Technological universities

Some argue that there is a political battle in progress, which those favouring new universities will shortly win. As the Times has recently stated, “The Southeast is set to win its long battle for university status, despite strong opposition from some university presidents and senior figures in the HEA” (‘Quinn to approve technology university in southeast’, Irish Times, 17 January 2012).

However, this view is wrong in every important respect.

What is on offer is not university status but “technological university” status, and the universities will be sure to insist on the difference. Moreover, a process this complex cannot simply be called a “battle” – it is not that lawless, and too many of the important players are on neither side. It is not at all like cage-fighting, and in many ways it is closer to The X Factor. Most important of all, it is not going to result in any victory or defeat for quite a while yet. Whoever loses the current arguments will have plenty of time to recover their position. We are in this for the long haul.

New institutions

It has been made clear by the government that eligibility to become a technological university will in practice only be open to institutions formed by the amalgamation of existing ITs. With this in mind, the following amalgamations were initially contemplated:

  • University of the South-East (“TUSE”) – Waterford IT and IT Carlow.
  • Borders, Midlands and Western (“BMW”) – from Athlone IT, Letterkenny IT, Dundalk IT, Galway-Mayo IT and IT Sligo. Three of these (LyIT, GMIT and ITS) have also promoted a Connaught-Ulster Alliance for themselves alone – the relation with BMW is unclear.
  • A Dublin institution (“DTU”) from Dublin IT, IT Tallaght, and IT Blanchardtown – see website.
  • Munster Technical University (“MTU”) – formed from Cork IT, IT Tralee and Limerick IT.

However, the status of these possible amalgamations is in doubt, especially given that other rival schemes of amalgamation have been publicly discussed, and (with much government encouragement) there are various cross-cutting alliances between third-level institutions. These may also be seen as preludes to amalgamation, or (more realistically) as attempts to stave off amalgamation by displaying a token commitment to co-operation while retaining institutional independence. In December 2012, Limerick IT openly declared that they saw no future in the MTU project, preferring instead to concentrate their collaborative efforts on the Shannon Consortium (through which LIT collaborates with UL, IT Tralee and MIC), though CIT and ITT have since declared that they will progress it anyway. (See ‘LIT withdraw from Munster Technological University idea‘, Limerick Leader 22 December 2012.) GMIT, IT Sligo  and LyIT have publicly taken the position that they are allied, with a long-term objective of becoming a TU. LIT, AIT, DkIT and the IADT currently plan to remain as stand-alone institutions. In May 2013, the government announced that three expressions of interest in the establishment of TUs had been accepted: (1) Waterford IT and IT Carlow, (2) Dublin IT, IT Tallaght, and IT Blanchardtown, and (3) Cork IT and IT Tralee – these will now be progressed for consideration at the next stage. A fourth consortium (Letterkenny IT, Galway-Mayo IT and IT Sligo) will not, as things stand, be progressed. It is not entirely clear how long the remaining procedures will take, but as they will involve not only an exhaustive enquiry into the merits of the applications but also the drafting of new legislation, presumably it will be a number of years before any Technological Universities emerge.

Definition

“Internationally, a technological university is a higher education institution that operates at the highest academic level in an environment that is specifically focused on technology and its application.” (Hunt Report, 103)

In the Irish context, an additional element must be added: TUs will be constituted from Institutes of Technology (or, more likely, amalgamations of several ITs), and will be expected to continue the traditional mission of ITs, whatever additional functions they take on as TUs.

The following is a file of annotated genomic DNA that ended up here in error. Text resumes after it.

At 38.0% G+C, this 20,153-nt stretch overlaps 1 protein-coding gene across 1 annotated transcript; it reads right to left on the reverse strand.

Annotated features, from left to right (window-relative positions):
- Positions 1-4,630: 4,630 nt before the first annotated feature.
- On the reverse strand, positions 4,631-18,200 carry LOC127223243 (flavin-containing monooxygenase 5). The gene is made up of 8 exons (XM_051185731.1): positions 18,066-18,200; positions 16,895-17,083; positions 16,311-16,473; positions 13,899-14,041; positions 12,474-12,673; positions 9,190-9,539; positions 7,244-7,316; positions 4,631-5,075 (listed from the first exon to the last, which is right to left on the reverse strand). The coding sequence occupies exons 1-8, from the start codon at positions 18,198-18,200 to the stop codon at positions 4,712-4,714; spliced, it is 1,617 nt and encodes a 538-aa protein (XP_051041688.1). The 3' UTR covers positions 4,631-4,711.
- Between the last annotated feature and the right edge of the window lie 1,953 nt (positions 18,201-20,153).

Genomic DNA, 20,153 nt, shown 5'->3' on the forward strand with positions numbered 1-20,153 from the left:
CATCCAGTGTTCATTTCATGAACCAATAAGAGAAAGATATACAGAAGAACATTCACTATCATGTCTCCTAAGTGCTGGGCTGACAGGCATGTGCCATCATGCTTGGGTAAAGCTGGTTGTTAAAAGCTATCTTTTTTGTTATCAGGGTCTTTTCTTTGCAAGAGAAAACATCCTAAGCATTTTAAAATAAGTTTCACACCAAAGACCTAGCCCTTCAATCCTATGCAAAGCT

Differences between TUs and Universities

The government’s plan is therefore not to broaden the university sector as such, but to fill out the spectrum of institutions at this level. TUs will have a mandate which is distinct from, though overlapping with, the university mandate. As the Hunt Report puts it (p105),

A technological university will be distinguished from existing universities by a mission and ethos that are faithful to and safeguard the current ethos and mission focus of the institutes of technology. These are based on career-focused higher education with an emphasis on provision at levels 6 to 8 and on industry-focused research and innovation – this will have to be taken to a higher level in a technological university.

Various other functions at levels 6 to 8 will also be expected from the TUs, “including an emphasis on workplace learning”. TUs will play a significant role at levels 9 to 10 – indeed, some ITs already do – but “the major proportion of activity at these levels will be concentrated within the existing university sector” (p105).

It is not expected that any of the TUs will be redesignated as universities under the existing power to do so (Universities Act, 1997, s 9), and Hunt specifically endorses the refusal to do so to date: “no application to convert any institute of technology into a university should be considered” (p101). In other words, full university status is not on offer, and new legislation will be needed to create the new TU status.

Designation as TU: process and politics

Crudely put, there are two issues to be considered before an IT (or an amalgamation of ITs) can be redesignated as a TU: whether the institution is fit to carry out the functions of a TU, and whether Ireland has room for such a new institution. Hunt proposed that the two issues be considered together, as the first stage of the designation process, and if an expert panel ruled in favour of redesignation then a second panel would look more closely at the fitness issue (p104).

But a later report by Simon Marginson disagreed. The issue of whether there is room for a new TU is political in a way that the fitness issue is not: existing universities will object that a new TU will compromise their interests, and balancing the interests around that issue would be the stuff of politics. Accordingly, the issue of fitness should come first:

Bluntly, the danger is that the politics of the application, being foregrounded at this point in the process, would contaminate if not overwhelm an objective assessment based on the criteria. Any consortia should be allowed to submit a proposal under the criteria and be evaluated accordingly. Its quality should be the consideration that matters. It should not have to clear a political hurdle before being heard on the merits. There is no need to address the questions of planning and duplication unless it is certain that there is a potential TU in the offing. (Marginson report p2, emphasis added)